What a strange and wild ride it has been over the previous 12 months. We have seen interest rates lift off from record lows to levels not seen since the previous housing boom and bust. This pivot has created a perception of doom and gloom.
Let’s quickly recap before we start tossing out predictions. Rates steadily rose over 2022, as the Fed began to shift towards a hawkish stance in reaction to inflationary pressures and a nationwide housing market that has left many on the outside looking in due to an affordability crisis. Two years ago, the 30-year mortgage rate was 2.73% and the median new home price in the U.S. was $365,000. Fast forward to today, the 30-year mortgage rate is 6.13% (down from 7.25% in November) and the median new home price is $442,000. The result is a $15,000 increase in down payment, assuming 20% down, and a startling 81% increase in monthly payment amount from $1,188 to $2,149.
This created the before-mentioned “pause” that I scribed last May (Are The Tides Turning). What unfolded from there was a gradual grinding halt, as rates continued to rise, and stocks fell by the wayside. As we hit peak summer, the market was locked up with nowhere to go and no one willing to participate. By autumn the forthcoming free fall in housing prices was all but certain. Or was it?
I shouted from the seat of a salesman that it was the best time to acquire a home in over a decade (Sign of the Times). Often wrong, but never in doubt! It came down to a game of psychology. The social mood for moving was so dire, the University of Michigan Consumer Confidence Survey registered a reading of 50, which is the lowest level since 1980 and often marks the end of a recession, not the beginning.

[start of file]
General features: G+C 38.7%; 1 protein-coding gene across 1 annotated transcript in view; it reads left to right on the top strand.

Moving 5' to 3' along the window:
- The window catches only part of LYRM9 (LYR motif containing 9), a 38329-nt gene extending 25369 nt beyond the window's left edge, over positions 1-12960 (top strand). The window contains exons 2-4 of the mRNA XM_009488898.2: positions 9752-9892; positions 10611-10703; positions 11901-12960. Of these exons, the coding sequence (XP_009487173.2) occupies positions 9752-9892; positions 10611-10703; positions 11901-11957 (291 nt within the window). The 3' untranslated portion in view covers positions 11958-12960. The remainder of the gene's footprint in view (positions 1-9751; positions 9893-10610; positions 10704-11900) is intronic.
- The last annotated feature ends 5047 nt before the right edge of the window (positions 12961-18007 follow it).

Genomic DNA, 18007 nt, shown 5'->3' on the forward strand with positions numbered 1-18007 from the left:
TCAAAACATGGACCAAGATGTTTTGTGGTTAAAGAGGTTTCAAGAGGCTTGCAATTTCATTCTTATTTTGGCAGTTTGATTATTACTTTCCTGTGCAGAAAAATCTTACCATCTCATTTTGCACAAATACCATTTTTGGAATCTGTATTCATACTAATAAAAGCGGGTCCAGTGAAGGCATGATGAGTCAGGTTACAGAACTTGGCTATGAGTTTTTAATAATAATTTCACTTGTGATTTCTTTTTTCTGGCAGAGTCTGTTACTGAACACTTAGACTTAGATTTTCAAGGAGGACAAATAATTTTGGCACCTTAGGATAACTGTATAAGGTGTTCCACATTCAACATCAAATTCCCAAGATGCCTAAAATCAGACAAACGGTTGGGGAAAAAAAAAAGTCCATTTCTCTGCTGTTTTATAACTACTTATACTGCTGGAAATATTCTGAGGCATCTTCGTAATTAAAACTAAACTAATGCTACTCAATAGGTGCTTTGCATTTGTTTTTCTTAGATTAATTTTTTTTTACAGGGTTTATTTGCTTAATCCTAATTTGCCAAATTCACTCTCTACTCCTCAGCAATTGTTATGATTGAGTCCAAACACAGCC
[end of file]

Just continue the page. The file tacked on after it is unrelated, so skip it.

This is textbook consumer sentiment. We went from a no guts, no glory market to a standstill overnight. A typical cycle for an asset class correction will last 18-24 months, not a handful, and with minimal to no pricing pressure felt in our market it wasn’t enough to get people back and buying. Yet here we are on the verge of putting the dismal market behind us. Why?
Since peaking in June 2022, U.S. home prices have fallen 2.4%. That puts us just below April 2022 levels IF U.S. home prices fall 10% peak-to-trough, it’d take prices back to Oct. 2021 levels. While it’s way too early for forecasters to say home prices have bottomed out, relative to the 2nd half of 2022, nominal home prices look to be stabilizing, financial conditions continue to loosen and loan demand continues to grow despite elevated yields. The mortgage purchase index from MBA Mortgage has risen by 29% over the past two weeks, which is the fastest two-week change since the 4th quarter of 2008, which is coming off one of the lowest levels, read demand, in history. Simply put, demand for mortgages hit an extreme low this fall.
It feels like we have bottomed out in the housing market for the foreseeable future.